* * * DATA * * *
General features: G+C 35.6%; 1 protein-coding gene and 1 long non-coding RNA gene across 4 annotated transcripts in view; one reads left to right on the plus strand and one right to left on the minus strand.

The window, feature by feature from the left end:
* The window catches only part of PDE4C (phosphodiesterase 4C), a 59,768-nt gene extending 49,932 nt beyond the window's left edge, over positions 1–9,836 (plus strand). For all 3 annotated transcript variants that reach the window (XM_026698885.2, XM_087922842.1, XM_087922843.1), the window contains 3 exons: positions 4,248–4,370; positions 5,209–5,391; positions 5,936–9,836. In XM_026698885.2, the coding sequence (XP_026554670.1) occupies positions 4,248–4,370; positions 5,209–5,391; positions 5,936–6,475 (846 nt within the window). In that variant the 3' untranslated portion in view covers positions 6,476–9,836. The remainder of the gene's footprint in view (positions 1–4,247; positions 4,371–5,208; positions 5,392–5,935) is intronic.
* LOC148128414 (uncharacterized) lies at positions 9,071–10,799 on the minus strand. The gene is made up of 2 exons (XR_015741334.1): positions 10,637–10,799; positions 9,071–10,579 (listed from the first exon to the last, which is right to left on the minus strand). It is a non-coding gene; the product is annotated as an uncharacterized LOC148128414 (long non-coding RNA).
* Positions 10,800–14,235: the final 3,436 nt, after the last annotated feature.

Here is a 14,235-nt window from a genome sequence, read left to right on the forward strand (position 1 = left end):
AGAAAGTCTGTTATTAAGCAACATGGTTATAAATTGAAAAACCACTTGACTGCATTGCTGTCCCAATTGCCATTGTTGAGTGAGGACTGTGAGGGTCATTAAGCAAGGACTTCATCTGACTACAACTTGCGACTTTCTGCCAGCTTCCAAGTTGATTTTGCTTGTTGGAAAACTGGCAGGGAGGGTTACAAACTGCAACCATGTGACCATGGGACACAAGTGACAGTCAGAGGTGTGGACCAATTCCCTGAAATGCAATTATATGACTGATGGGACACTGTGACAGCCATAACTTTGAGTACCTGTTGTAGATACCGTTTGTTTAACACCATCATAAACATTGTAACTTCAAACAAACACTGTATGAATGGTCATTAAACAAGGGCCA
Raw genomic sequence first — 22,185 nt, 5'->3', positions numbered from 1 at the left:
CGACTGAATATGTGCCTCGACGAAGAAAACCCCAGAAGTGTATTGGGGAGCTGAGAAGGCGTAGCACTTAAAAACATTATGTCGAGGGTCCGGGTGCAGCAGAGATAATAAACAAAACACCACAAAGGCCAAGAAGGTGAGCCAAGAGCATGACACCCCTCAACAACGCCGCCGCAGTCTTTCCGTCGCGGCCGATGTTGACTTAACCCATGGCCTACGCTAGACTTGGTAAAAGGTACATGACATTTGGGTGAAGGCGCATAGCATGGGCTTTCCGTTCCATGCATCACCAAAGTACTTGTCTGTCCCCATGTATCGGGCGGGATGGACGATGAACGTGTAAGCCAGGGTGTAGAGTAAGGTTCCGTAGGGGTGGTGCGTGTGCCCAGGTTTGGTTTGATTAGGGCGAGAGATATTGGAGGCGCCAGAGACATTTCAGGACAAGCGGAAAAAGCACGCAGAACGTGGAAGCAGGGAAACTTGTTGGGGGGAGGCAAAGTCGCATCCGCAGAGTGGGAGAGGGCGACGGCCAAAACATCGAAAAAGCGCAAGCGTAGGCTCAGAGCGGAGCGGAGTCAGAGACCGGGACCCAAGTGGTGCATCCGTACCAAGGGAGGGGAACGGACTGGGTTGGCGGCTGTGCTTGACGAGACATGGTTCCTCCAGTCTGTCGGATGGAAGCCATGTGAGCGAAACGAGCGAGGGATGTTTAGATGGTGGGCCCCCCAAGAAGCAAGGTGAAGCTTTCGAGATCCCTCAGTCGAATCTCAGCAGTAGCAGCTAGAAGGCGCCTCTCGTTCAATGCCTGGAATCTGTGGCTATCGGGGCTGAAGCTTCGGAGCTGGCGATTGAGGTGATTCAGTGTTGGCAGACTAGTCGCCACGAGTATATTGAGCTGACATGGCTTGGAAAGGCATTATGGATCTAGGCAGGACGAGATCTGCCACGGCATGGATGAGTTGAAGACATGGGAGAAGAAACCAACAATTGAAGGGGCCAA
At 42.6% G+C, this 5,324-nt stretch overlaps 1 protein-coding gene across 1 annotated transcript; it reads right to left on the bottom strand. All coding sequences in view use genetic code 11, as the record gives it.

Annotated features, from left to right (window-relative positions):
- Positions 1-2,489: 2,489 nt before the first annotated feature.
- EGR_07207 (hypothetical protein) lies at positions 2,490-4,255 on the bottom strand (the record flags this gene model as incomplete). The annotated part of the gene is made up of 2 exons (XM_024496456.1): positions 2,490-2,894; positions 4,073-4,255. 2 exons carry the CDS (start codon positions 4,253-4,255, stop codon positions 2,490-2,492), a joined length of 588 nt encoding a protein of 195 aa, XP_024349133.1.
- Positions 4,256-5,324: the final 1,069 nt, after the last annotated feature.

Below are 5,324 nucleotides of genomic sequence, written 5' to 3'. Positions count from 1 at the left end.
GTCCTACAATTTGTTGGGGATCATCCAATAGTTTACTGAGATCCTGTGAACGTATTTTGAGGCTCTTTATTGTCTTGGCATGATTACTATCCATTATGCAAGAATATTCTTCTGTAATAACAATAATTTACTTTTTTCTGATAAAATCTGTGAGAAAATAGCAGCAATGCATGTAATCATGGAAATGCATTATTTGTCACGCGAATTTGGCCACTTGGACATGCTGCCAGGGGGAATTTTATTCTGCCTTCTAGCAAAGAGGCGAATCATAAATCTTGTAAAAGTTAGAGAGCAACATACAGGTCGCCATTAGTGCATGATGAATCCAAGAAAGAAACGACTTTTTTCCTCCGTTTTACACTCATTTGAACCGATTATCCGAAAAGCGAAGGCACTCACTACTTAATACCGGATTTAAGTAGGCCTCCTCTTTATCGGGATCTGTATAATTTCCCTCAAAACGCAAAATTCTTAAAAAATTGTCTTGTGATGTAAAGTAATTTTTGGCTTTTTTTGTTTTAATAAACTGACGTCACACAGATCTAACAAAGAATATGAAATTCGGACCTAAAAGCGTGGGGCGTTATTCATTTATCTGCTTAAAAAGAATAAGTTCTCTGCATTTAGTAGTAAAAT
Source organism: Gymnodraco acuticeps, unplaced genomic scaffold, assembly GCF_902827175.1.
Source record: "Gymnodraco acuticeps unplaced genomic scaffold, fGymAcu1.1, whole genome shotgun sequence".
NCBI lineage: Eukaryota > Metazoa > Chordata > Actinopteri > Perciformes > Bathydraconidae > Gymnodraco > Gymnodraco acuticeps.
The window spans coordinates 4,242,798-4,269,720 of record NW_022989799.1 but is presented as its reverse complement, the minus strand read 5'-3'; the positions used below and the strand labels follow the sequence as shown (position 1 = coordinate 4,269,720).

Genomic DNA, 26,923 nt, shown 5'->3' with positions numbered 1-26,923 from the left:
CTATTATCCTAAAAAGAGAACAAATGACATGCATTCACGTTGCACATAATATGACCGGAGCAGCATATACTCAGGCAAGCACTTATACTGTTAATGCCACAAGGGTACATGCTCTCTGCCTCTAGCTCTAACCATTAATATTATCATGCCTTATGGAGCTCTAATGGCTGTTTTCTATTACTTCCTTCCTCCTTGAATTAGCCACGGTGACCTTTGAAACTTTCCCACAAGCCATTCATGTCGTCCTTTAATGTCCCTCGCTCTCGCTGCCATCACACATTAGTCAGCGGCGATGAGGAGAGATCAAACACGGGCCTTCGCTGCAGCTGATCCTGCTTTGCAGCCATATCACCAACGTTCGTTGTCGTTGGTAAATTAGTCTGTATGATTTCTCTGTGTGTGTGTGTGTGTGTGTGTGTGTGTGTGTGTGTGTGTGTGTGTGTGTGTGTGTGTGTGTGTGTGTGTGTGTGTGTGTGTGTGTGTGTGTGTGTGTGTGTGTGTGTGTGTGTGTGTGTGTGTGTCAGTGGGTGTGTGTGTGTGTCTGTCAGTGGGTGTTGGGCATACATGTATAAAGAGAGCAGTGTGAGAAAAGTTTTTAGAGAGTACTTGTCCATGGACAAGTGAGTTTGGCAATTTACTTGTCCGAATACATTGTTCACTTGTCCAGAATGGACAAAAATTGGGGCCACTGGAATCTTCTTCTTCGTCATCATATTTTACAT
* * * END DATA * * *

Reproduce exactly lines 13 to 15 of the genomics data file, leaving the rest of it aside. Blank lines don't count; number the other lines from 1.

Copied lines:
- EGR_07207 (hypothetical protein) lies at positions 2,490-4,255 on the bottom strand (the record flags this gene model as incomplete). The annotated part of the gene is made up of 2 exons (XM_024496456.1): positions 2,490-2,894; positions 4,073-4,255. 2 exons carry the CDS (start codon positions 4,253-4,255, stop codon positions 2,490-2,492), a joined length of 588 nt encoding a protein of 195 aa, XP_024349133.1.
- Positions 4,256-5,324: the final 1,069 nt, after the last annotated feature.

Below are 5,324 nucleotides of genomic sequence, written 5' to 3'. Positions count from 1 at the left end.